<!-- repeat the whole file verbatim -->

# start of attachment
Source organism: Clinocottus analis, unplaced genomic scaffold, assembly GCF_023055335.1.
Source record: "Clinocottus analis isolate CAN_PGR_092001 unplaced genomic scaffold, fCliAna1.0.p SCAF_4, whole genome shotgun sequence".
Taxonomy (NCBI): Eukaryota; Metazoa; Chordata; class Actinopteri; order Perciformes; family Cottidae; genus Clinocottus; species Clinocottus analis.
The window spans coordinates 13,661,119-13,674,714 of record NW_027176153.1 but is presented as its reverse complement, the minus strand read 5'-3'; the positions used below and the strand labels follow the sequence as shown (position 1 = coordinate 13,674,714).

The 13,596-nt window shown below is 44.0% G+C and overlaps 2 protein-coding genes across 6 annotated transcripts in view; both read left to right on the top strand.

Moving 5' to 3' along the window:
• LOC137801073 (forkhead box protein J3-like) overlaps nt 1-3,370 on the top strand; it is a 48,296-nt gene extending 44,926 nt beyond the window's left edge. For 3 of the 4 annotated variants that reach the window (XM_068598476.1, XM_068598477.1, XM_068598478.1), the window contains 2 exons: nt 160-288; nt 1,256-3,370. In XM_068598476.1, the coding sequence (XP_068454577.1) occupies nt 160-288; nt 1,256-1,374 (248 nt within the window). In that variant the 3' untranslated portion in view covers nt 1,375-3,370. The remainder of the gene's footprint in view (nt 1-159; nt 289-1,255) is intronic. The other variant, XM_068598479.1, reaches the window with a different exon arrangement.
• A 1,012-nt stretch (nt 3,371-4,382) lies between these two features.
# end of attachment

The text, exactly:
Source organism: Clinocottus analis, unplaced genomic scaffold, assembly GCF_023055335.1.
Source record: "Clinocottus analis isolate CAN_PGR_092001 unplaced genomic scaffold, fCliAna1.0.p SCAF_4, whole genome shotgun sequence".
Taxonomy (NCBI): Eukaryota; Metazoa; Chordata; class Actinopteri; order Perciformes; family Cottidae; genus Clinocottus; species Clinocottus analis.
The window spans coordinates 13,661,119-13,674,714 of record NW_027176153.1 but is presented as its reverse complement, the minus strand read 5'-3'; the positions used below and the strand labels follow the sequence as shown (position 1 = coordinate 13,674,714).

The 13,596-nt window shown below is 44.0% G+C and overlaps 2 protein-coding genes across 6 annotated transcripts in view; both read left to right on the top strand.

Moving 5' to 3' along the window:
• LOC137801073 (forkhead box protein J3-like) overlaps nt 1-3,370 on the top strand; it is a 48,296-nt gene extending 44,926 nt beyond the window's left edge. For 3 of the 4 annotated variants that reach the window (XM_068598476.1, XM_068598477.1, XM_068598478.1), the window contains 2 exons: nt 160-288; nt 1,256-3,370. In XM_068598476.1, the coding sequence (XP_068454577.1) occupies nt 160-288; nt 1,256-1,374 (248 nt within the window). In that variant the 3' untranslated portion in view covers nt 1,375-3,370. The remainder of the gene's footprint in view (nt 1-159; nt 289-1,255) is intronic. The other variant, XM_068598479.1, reaches the window with a different exon arrangement.
• A 1,012-nt stretch (nt 3,371-4,382) lies between these two features.